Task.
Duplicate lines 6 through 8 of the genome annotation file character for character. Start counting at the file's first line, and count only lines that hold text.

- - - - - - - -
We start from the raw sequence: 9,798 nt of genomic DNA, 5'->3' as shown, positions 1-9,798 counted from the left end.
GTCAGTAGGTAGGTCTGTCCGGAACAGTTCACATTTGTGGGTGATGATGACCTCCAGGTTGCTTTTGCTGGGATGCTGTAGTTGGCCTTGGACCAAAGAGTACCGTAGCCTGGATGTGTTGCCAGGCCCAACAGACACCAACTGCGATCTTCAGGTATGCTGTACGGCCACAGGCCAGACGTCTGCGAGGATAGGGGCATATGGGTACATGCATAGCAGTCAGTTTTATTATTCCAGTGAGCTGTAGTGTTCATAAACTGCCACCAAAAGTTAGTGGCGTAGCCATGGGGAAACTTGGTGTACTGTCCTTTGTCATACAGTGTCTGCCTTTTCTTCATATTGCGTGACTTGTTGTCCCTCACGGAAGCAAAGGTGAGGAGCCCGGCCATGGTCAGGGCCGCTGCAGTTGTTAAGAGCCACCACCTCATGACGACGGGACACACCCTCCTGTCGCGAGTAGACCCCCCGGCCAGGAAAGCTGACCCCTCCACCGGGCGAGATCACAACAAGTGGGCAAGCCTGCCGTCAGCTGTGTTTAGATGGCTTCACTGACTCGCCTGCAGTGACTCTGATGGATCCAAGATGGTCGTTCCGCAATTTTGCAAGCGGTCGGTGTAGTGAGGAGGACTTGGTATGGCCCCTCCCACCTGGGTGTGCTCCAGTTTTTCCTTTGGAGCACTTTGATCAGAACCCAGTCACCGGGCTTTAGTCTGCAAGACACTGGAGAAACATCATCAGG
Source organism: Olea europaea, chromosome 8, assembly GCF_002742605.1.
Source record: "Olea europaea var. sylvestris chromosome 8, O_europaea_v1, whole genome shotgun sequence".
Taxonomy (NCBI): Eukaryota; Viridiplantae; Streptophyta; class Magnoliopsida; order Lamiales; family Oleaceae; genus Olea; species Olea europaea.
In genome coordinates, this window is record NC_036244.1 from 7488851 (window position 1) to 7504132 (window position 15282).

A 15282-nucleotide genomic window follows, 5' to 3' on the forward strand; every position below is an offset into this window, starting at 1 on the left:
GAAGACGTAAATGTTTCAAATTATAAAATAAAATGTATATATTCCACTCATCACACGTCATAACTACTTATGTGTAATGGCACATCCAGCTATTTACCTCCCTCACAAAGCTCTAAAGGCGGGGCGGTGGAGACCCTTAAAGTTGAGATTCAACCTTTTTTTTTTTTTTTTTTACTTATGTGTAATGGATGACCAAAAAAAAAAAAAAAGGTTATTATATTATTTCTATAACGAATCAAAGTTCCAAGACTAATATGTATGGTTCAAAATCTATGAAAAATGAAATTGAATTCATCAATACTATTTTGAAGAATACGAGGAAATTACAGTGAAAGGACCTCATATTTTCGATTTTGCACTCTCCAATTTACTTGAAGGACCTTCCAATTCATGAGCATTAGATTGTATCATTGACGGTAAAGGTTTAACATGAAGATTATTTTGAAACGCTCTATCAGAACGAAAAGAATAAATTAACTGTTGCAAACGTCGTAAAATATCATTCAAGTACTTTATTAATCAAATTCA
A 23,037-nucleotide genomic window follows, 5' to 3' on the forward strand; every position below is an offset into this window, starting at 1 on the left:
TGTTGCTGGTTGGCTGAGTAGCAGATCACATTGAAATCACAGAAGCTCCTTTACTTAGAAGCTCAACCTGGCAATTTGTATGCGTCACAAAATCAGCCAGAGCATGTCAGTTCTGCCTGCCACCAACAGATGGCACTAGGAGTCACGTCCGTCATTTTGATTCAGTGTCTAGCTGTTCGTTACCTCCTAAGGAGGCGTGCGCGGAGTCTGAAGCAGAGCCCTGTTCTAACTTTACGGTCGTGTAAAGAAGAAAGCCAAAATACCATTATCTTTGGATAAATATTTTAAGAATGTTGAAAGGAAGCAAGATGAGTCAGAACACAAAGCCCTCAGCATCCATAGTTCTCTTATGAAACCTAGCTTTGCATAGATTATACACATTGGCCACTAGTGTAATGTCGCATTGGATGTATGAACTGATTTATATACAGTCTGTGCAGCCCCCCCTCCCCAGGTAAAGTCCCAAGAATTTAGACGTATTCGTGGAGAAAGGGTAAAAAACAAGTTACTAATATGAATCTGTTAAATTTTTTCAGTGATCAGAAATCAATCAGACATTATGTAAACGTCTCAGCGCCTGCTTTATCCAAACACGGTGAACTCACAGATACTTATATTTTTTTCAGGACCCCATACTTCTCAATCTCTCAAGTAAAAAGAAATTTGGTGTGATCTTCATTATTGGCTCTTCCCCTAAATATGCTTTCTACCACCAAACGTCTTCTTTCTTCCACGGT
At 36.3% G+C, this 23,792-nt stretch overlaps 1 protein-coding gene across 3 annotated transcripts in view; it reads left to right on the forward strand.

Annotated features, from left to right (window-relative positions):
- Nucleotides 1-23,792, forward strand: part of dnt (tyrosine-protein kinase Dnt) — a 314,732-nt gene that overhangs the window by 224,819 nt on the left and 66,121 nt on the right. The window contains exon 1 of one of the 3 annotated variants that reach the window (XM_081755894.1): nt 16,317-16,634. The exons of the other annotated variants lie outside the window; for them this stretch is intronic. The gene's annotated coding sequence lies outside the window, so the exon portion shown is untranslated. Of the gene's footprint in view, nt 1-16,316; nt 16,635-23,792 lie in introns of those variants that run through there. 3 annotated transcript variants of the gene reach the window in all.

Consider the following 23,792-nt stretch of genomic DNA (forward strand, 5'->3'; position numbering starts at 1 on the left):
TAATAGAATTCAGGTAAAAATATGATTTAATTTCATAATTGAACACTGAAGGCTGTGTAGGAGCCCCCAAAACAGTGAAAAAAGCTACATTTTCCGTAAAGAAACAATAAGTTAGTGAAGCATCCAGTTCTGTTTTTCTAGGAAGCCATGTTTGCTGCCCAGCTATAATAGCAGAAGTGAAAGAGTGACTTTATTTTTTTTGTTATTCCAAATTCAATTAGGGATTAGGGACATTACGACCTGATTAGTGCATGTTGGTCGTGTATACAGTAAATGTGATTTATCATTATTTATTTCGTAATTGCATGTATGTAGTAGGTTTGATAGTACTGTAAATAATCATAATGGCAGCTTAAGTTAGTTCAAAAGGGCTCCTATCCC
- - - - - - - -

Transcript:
In genome coordinates, this window is record NC_036244.1 from 7488851 (window position 1) to 7504132 (window position 15282).

A 15282-nucleotide genomic window follows, 5' to 3' on the forward strand; every position below is an offset into this window, starting at 1 on the left:
GAAGACGTAAATGTTTCAAATTATAAAATAAAATGTATATATTCCACTCATCACACGTCATAACTACTTATGTGTAATGGCACATCCAGCTATTTACCTCCCTCACAAAGCTCTAAAGGCGGGGCGGTGGAGACCCTTAAAGTTGAGATTCAACCTTTTTTTTTTTTTTTTTTACTTATGTGTAATGGATGACCAAAAAAAAAAAAAAAGGTTATTATATTATTTCTATAACGAATCAAAGTTCCAAGACTAATATGTATGGTTCAAAATCTATGAAAAATGAAATTGAATTCATCAATACTATTTTGAAGAATACGAGGAAATTACAGTGAAAGGACCTCATATTTTCGATTTTGCACTCTCCAATTTACTTGAAGGACCTTCCAATTCATGAGCATTAGATTGTATCATTGACGGTAAAGGTTTAACATGAAGATTATTTTGAAACGCTCTATCAGAACGAAAAGAATAAATTAACTGTTGCAAACGTCGTAAAATATCATTCAAGTACTTTATTAATCAAATTCA